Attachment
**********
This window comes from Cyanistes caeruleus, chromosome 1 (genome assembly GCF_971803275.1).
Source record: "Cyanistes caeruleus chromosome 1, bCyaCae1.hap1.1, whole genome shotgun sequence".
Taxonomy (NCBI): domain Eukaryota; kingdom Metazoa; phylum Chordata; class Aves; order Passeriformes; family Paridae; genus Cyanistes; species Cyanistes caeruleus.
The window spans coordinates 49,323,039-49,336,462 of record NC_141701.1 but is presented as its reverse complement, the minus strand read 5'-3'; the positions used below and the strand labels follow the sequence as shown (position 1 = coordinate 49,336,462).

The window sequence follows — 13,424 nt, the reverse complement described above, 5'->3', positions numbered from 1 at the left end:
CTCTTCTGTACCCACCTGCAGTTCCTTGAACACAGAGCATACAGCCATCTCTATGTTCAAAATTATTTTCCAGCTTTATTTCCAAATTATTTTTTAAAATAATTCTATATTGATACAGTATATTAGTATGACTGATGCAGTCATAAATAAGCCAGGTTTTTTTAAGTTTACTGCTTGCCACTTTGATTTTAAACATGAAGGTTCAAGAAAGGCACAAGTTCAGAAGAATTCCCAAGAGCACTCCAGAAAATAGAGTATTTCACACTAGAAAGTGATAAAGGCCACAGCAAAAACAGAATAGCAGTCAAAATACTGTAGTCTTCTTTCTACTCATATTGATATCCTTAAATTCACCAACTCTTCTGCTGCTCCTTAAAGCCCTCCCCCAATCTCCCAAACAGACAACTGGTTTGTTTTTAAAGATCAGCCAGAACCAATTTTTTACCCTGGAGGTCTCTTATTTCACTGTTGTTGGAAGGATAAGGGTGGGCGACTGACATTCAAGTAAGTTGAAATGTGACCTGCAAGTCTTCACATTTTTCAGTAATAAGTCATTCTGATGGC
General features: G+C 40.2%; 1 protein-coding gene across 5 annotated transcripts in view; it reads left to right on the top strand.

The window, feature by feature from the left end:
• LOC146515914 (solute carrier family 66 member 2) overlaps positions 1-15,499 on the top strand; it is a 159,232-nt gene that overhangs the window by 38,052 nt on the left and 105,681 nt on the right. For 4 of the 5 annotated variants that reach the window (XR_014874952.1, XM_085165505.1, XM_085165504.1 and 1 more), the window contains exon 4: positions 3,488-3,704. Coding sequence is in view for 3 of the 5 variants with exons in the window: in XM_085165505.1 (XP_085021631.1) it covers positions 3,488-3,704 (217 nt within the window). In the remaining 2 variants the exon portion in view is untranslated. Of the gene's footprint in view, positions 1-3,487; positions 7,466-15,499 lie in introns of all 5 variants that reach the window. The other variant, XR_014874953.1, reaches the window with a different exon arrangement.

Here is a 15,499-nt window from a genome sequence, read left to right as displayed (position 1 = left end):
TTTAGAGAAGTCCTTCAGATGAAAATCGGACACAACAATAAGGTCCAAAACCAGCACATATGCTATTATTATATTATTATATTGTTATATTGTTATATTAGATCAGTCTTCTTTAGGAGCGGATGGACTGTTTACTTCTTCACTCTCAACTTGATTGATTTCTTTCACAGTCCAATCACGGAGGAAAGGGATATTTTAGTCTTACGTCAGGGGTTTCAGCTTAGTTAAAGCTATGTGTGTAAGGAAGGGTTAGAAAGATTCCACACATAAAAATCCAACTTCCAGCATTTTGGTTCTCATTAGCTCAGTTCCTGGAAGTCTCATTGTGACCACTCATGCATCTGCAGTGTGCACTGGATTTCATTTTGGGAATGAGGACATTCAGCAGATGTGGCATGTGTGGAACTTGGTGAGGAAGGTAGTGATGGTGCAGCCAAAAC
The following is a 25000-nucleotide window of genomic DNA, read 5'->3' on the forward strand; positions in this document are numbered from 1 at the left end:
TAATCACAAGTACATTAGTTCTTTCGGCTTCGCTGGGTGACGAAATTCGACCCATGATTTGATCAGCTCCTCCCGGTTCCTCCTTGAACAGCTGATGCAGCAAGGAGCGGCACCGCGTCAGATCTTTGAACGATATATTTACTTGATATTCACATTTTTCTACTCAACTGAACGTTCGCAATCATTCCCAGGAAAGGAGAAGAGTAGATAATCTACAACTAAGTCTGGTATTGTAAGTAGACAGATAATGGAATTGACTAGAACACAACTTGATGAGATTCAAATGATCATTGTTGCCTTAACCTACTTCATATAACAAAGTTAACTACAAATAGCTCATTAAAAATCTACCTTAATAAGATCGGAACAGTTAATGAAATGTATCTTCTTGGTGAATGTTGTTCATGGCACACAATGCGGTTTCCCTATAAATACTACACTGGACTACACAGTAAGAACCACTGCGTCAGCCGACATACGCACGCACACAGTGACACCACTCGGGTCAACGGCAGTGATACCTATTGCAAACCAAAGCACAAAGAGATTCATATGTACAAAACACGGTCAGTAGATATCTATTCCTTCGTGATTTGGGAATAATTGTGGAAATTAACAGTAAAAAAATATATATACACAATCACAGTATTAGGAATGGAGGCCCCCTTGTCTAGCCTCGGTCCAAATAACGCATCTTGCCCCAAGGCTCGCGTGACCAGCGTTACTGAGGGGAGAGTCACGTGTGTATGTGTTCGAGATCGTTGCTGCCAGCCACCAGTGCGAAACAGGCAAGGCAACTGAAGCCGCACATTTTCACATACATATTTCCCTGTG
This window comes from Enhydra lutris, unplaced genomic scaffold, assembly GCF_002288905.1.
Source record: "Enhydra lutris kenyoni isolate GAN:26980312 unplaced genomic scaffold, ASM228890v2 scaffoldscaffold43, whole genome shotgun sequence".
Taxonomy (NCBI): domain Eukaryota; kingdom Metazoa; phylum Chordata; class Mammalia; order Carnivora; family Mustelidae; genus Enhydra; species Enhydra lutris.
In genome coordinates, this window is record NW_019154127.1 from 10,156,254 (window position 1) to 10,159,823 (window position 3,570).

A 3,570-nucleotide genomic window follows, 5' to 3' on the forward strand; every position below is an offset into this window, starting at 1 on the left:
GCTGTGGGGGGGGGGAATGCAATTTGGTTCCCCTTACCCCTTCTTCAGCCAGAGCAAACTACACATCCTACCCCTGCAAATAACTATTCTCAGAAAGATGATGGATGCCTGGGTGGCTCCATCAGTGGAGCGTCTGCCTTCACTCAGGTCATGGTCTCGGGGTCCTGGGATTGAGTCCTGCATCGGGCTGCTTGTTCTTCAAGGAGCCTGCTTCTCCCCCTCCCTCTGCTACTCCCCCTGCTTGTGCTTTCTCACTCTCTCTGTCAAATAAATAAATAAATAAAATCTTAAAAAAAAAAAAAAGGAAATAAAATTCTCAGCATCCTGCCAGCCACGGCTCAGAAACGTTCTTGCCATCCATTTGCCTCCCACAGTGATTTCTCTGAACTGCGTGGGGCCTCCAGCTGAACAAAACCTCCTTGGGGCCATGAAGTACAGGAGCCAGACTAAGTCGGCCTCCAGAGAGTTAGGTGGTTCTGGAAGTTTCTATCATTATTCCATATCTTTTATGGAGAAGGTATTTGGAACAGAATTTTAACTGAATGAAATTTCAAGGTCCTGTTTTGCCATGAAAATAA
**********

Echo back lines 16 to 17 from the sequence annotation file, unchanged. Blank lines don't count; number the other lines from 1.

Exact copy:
Taxonomy (NCBI): domain Eukaryota; kingdom Metazoa; phylum Chordata; class Mammalia; order Carnivora; family Mustelidae; genus Enhydra; species Enhydra lutris.
In genome coordinates, this window is record NW_019154127.1 from 10,156,254 (window position 1) to 10,159,823 (window position 3,570).